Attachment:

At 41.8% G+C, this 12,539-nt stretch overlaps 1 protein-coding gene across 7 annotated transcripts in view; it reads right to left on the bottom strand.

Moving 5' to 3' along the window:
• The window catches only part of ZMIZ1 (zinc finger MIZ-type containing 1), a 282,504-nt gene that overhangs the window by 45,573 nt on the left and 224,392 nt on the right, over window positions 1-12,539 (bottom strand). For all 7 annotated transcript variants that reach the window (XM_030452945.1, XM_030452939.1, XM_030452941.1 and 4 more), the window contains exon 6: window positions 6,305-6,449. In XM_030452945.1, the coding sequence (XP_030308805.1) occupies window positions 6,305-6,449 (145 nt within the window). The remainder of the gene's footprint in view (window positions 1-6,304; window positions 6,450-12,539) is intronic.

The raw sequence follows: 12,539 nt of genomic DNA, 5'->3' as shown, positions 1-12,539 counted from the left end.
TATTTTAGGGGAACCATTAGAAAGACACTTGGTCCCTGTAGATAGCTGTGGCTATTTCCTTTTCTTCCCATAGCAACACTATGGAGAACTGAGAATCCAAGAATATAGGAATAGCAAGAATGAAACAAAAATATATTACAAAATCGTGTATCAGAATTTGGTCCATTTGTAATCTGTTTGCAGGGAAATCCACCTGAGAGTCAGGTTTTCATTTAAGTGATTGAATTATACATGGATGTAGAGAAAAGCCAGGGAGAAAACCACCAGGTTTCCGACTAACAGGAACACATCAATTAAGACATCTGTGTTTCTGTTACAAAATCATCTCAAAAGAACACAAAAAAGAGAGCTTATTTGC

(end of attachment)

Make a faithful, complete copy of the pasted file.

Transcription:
At 41.8% G+C, this 12,539-nt stretch overlaps 1 protein-coding gene across 7 annotated transcripts in view; it reads right to left on the bottom strand.

Moving 5' to 3' along the window:
• The window catches only part of ZMIZ1 (zinc finger MIZ-type containing 1), a 282,504-nt gene that overhangs the window by 45,573 nt on the left and 224,392 nt on the right, over window positions 1-12,539 (bottom strand). For all 7 annotated transcript variants that reach the window (XM_030452945.1, XM_030452939.1, XM_030452941.1 and 4 more), the window contains exon 6: window positions 6,305-6,449. In XM_030452945.1, the coding sequence (XP_030308805.1) occupies window positions 6,305-6,449 (145 nt within the window). The remainder of the gene's footprint in view (window positions 1-6,304; window positions 6,450-12,539) is intronic.

The raw sequence follows: 12,539 nt of genomic DNA, 5'->3' as shown, positions 1-12,539 counted from the left end.
TATTTTAGGGGAACCATTAGAAAGACACTTGGTCCCTGTAGATAGCTGTGGCTATTTCCTTTTCTTCCCATAGCAACACTATGGAGAACTGAGAATCCAAGAATATAGGAATAGCAAGAATGAAACAAAAATATATTACAAAATCGTGTATCAGAATTTGGTCCATTTGTAATCTGTTTGCAGGGAAATCCACCTGAGAGTCAGGTTTTCATTTAAGTGATTGAATTATACATGGATGTAGAGAAAAGCCAGGGAGAAAACCACCAGGTTTCCGACTAACAGGAACACATCAATTAAGACATCTGTGTTTCTGTTACAAAATCATCTCAAAAGAACACAAAAAAGAGAGCTTATTTGC